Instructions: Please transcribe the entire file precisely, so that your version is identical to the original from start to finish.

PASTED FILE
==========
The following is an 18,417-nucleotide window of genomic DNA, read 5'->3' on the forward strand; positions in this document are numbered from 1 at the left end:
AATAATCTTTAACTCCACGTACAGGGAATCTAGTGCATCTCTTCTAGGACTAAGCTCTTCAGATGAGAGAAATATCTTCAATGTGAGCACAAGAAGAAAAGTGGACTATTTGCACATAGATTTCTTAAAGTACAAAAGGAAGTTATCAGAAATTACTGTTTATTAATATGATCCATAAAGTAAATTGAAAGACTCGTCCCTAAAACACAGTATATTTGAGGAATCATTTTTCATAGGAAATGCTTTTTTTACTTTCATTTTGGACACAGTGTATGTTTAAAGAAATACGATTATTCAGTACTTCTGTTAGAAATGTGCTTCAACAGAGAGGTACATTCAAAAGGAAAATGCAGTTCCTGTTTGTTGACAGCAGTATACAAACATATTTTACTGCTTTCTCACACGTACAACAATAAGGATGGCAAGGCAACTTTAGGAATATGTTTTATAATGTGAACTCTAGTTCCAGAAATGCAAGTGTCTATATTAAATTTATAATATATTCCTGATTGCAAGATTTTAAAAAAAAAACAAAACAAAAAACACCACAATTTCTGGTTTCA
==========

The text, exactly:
The following is an 18,417-nucleotide window of genomic DNA, read 5'->3' on the forward strand; positions in this document are numbered from 1 at the left end:
AATAATCTTTAACTCCACGTACAGGGAATCTAGTGCATCTCTTCTAGGACTAAGCTCTTCAGATGAGAGAAATATCTTCAATGTGAGCACAAGAAGAAAAGTGGACTATTTGCACATAGATTTCTTAAAGTACAAAAGGAAGTTATCAGAAATTACTGTTTATTAATATGATCCATAAAGTAAATTGAAAGACTCGTCCCTAAAACACAGTATATTTGAGGAATCATTTTTCATAGGAAATGCTTTTTTTACTTTCATTTTGGACACAGTGTATGTTTAAAGAAATACGATTATTCAGTACTTCTGTTAGAAATGTGCTTCAACAGAGAGGTACATTCAAAAGGAAAATGCAGTTCCTGTTTGTTGACAGCAGTATACAAACATATTTTACTGCTTTCTCACACGTACAACAATAAGGATGGCAAGGCAACTTTAGGAATATGTTTTATAATGTGAACTCTAGTTCCAGAAATGCAAGTGTCTATATTAAATTTATAATATATTCCTGATTGCAAGATTTTAAAAAAAAAACAAAACAAAAAACACCACAATTTCTGGTTTCA